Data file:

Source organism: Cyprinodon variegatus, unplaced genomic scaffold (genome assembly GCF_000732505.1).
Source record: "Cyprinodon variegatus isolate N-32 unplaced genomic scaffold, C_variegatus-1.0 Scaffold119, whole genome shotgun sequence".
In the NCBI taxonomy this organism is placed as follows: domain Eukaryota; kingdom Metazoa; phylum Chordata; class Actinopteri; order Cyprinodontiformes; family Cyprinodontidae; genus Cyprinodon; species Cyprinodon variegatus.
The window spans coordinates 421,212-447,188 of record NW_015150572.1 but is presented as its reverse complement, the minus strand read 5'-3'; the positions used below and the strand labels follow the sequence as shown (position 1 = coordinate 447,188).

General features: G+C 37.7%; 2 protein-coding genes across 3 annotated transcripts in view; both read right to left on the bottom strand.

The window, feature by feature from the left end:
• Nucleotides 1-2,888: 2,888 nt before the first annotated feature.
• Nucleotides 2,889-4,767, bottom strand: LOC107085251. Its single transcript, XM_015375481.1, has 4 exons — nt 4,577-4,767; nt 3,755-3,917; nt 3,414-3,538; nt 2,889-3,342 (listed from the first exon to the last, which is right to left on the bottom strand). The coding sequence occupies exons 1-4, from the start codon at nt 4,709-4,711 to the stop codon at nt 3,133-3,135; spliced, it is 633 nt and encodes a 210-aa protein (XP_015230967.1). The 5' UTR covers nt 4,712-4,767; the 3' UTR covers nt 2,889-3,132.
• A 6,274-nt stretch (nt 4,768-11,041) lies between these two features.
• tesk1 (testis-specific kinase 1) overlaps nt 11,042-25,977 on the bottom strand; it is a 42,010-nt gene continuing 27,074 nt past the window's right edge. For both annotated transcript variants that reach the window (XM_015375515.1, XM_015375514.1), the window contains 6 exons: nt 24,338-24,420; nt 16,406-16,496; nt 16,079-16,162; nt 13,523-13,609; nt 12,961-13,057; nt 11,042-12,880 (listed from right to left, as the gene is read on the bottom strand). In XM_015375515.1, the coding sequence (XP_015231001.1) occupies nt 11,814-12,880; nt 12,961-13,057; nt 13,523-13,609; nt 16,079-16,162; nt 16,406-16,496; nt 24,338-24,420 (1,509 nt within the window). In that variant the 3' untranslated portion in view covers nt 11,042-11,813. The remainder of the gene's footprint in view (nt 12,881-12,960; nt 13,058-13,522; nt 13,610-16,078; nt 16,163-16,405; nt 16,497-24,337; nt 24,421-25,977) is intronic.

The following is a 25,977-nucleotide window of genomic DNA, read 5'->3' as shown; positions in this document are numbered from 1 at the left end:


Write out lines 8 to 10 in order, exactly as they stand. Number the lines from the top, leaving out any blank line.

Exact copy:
• Nucleotides 2,889-4,767, bottom strand: LOC107085251. Its single transcript, XM_015375481.1, has 4 exons — nt 4,577-4,767; nt 3,755-3,917; nt 3,414-3,538; nt 2,889-3,342 (listed from the first exon to the last, which is right to left on the bottom strand). The coding sequence occupies exons 1-4, from the start codon at nt 4,709-4,711 to the stop codon at nt 3,133-3,135; spliced, it is 633 nt and encodes a 210-aa protein (XP_015230967.1). The 5' UTR covers nt 4,712-4,767; the 3' UTR covers nt 2,889-3,132.
• A 6,274-nt stretch (nt 4,768-11,041) lies between these two features.
• tesk1 (testis-specific kinase 1) overlaps nt 11,042-25,977 on the bottom strand; it is a 42,010-nt gene continuing 27,074 nt past the window's right edge. For both annotated transcript variants that reach the window (XM_015375515.1, XM_015375514.1), the window contains 6 exons: nt 24,338-24,420; nt 16,406-16,496; nt 16,079-16,162; nt 13,523-13,609; nt 12,961-13,057; nt 11,042-12,880 (listed from right to left, as the gene is read on the bottom strand). In XM_015375515.1, the coding sequence (XP_015231001.1) occupies nt 11,814-12,880; nt 12,961-13,057; nt 13,523-13,609; nt 16,079-16,162; nt 16,406-16,496; nt 24,338-24,420 (1,509 nt within the window). In that variant the 3' untranslated portion in view covers nt 11,042-11,813. The remainder of the gene's footprint in view (nt 12,881-12,960; nt 13,058-13,522; nt 13,610-16,078; nt 16,163-16,405; nt 16,497-24,337; nt 24,421-25,977) is intronic.